[TM] What about the term days.

[GE] Well it didnae affect me much ava, but them at wis, being employed, fairmers at wis employing staff, aye folk, farm servants, in fairm servants at wis lookin for employments, they gied tae the feein markets aboot a fortnight before the terms, and aye, there wis a feein market at a the market toons, Strichen would hae been, maistly on the same wik. But eh Strichen wis Monday, Maud wis Wednesday and Aiberdeen wis Friday, muckle Friday fair. At wis the big market day far a the folk wis a engaged for the next six month in the Aiberdeen area and Stonehaven well they come tae Aiberdeen fae far and near. But there wis the local markets, there wis the as I say, Strichen and Maud and Turriff, they a hid the feein markets. And eh, they shifted at tae the term, the 28 o May and 28 September. If you wished you stayed on, some o em bade for years, and the next eens bade six months, it depend foo happy ye wis and foo content ye wis, and at wis as far as the far feeing gaed. But it didnae affect us, because we were self employed.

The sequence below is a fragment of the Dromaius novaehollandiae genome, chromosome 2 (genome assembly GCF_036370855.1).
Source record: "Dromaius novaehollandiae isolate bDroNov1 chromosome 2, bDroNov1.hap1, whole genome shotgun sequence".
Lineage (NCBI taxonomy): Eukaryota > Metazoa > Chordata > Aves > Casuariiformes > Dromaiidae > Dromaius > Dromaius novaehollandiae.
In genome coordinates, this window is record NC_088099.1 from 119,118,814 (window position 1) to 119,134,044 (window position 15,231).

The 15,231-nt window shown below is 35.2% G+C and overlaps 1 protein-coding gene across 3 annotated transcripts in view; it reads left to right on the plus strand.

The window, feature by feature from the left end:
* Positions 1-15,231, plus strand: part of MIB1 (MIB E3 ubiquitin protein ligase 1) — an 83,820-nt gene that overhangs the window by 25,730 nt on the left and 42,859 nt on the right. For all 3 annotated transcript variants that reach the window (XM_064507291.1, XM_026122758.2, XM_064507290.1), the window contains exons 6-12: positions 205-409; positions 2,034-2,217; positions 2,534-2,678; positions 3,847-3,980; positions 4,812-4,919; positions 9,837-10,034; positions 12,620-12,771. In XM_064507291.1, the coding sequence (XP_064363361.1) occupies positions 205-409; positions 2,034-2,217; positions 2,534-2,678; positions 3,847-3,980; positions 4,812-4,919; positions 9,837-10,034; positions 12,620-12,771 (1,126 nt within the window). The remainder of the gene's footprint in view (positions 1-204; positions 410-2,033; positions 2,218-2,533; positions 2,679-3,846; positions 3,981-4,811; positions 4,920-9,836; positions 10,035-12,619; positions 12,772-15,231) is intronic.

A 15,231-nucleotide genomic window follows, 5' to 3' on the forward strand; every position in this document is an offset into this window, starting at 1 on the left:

[TM] So your grandfather had already bought the farm when you were farm.

[GE] Aye, aye, at's the bit aye. And he nivver secked me, so I nivver had tae look for a new job. Laughs. No, no it didnae affect us at all,

I think I've been at two feein markets mebbe, just on the sidelines, jist seein it, a githered in the market stance, in eh, well.

[TM] Which one were you at?

[GE] Strichen. Uh huh. I dinna think I'd wis ever at Friday, Muckle Friday at Aiberdeen, I been Aiberdeen often enough at markets, but nae at the feein market.

[TM] So where was the feein market in Strichen.